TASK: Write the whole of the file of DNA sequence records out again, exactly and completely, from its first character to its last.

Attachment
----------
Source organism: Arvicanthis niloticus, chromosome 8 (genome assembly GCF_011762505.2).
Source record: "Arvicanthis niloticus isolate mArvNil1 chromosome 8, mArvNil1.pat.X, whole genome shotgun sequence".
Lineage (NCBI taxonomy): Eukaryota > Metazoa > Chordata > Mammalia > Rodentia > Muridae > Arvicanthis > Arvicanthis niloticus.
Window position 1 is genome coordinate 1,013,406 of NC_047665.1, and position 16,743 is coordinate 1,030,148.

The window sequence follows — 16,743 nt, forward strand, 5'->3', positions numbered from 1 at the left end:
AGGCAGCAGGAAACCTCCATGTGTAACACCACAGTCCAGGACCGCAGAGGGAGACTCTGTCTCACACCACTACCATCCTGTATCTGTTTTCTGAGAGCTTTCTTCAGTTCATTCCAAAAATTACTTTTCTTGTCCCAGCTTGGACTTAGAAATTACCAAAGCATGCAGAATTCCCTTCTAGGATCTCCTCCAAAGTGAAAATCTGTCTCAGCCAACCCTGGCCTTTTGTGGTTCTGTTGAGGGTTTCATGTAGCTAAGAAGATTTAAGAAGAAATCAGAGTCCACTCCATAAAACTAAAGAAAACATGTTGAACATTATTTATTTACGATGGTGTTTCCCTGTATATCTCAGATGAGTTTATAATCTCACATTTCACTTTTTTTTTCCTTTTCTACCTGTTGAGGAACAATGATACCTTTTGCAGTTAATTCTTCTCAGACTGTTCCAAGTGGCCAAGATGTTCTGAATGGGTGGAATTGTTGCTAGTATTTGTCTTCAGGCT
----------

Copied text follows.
Source organism: Arvicanthis niloticus, chromosome 8 (genome assembly GCF_011762505.2).
Source record: "Arvicanthis niloticus isolate mArvNil1 chromosome 8, mArvNil1.pat.X, whole genome shotgun sequence".
Lineage (NCBI taxonomy): Eukaryota > Metazoa > Chordata > Mammalia > Rodentia > Muridae > Arvicanthis > Arvicanthis niloticus.
Window position 1 is genome coordinate 1,013,406 of NC_047665.1, and position 16,743 is coordinate 1,030,148.

The window sequence follows — 16,743 nt, forward strand, 5'->3', positions numbered from 1 at the left end:
AGGCAGCAGGAAACCTCCATGTGTAACACCACAGTCCAGGACCGCAGAGGGAGACTCTGTCTCACACCACTACCATCCTGTATCTGTTTTCTGAGAGCTTTCTTCAGTTCATTCCAAAAATTACTTTTCTTGTCCCAGCTTGGACTTAGAAATTACCAAAGCATGCAGAATTCCCTTCTAGGATCTCCTCCAAAGTGAAAATCTGTCTCAGCCAACCCTGGCCTTTTGTGGTTCTGTTGAGGGTTTCATGTAGCTAAGAAGATTTAAGAAGAAATCAGAGTCCACTCCATAAAACTAAAGAAAACATGTTGAACATTATTTATTTACGATGGTGTTTCCCTGTATATCTCAGATGAGTTTATAATCTCACATTTCACTTTTTTTTTCCTTTTCTACCTGTTGAGGAACAATGATACCTTTTGCAGTTAATTCTTCTCAGACTGTTCCAAGTGGCCAAGATGTTCTGAATGGGTGGAATTGTTGCTAGTATTTGTCTTCAGGCT